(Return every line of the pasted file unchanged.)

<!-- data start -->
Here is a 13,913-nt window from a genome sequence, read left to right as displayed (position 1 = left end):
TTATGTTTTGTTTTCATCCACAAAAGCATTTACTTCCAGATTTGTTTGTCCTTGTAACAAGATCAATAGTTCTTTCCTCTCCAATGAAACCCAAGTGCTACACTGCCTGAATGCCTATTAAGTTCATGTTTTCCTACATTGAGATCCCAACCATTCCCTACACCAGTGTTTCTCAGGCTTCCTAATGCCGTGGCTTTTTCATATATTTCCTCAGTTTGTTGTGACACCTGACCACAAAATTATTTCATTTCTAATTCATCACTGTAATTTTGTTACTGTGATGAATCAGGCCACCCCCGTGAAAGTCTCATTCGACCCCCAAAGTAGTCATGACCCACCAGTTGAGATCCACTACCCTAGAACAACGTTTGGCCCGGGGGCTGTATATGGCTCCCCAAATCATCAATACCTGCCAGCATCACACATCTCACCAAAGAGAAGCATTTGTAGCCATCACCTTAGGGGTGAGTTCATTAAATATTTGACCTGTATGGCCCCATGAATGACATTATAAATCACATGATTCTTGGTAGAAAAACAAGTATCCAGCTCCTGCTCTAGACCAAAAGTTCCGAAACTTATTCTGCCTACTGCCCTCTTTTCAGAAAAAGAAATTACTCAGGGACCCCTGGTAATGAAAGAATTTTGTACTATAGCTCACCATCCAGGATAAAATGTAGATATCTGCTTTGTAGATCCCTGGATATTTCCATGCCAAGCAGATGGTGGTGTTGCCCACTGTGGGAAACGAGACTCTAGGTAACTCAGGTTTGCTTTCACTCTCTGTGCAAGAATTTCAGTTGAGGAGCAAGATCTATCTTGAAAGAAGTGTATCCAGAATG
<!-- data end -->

Here is a 13,913-nt window from a genome sequence, read left to right as displayed (position 1 = left end):
TTATGTTTTGTTTTCATCCACAAAAGCATTTACTTCCAGATTTGTTTGTCCTTGTAACAAGATCAATAGTTCTTTCCTCTCCAATGAAACCCAAGTGCTACACTGCCTGAATGCCTATTAAGTTCATGTTTTCCTACATTGAGATCCCAACCATTCCCTACACCAGTGTTTCTCAGGCTTCCTAATGCCGTGGCTTTTTCATATATTTCCTCAGTTTGTTGTGACACCTGACCACAAAATTATTTCATTTCTAATTCATCACTGTAATTTTGTTACTGTGATGAATCAGGCCACCCCCGTGAAAGTCTCATTCGACCCCCAAAGTAGTCATGACCCACCAGTTGAGATCCACTACCCTAGAACAACGTTTGGCCCGGGGGCTGTATATGGCTCCCCAAATCATCAATACCTGCCAGCATCACACATCTCACCAAAGAGAAGCATTTGTAGCCATCACCTTAGGGGTGAGTTCATTAAATATTTGACCTGTATGGCCCCATGAATGACATTATAAATCACATGATTCTTGGTAGAAAAACAAGTATCCAGCTCCTGCTCTAGACCAAAAGTTCCGAAACTTATTCTGCCTACTGCCCTCTTTTCAGAAAAAGAAATTACTCAGGGACCCCTGGTAATGAAAGAATTTTGTACTATAGCTCACCATCCAGGATAAAATGTAGATATCTGCTTTGTAGATCCCTGGATATTTCCATGCCAAGCAGATGGTGGTGTTGCCCACTGTGGGAAACGAGACTCTAGGTAACTCAGGTTTGCTTTCACTCTCTGTGCAAGAATTTCAGTTGAGGAGCAAGATCTATCTTGAAAGAAGTGTATCCAGAATG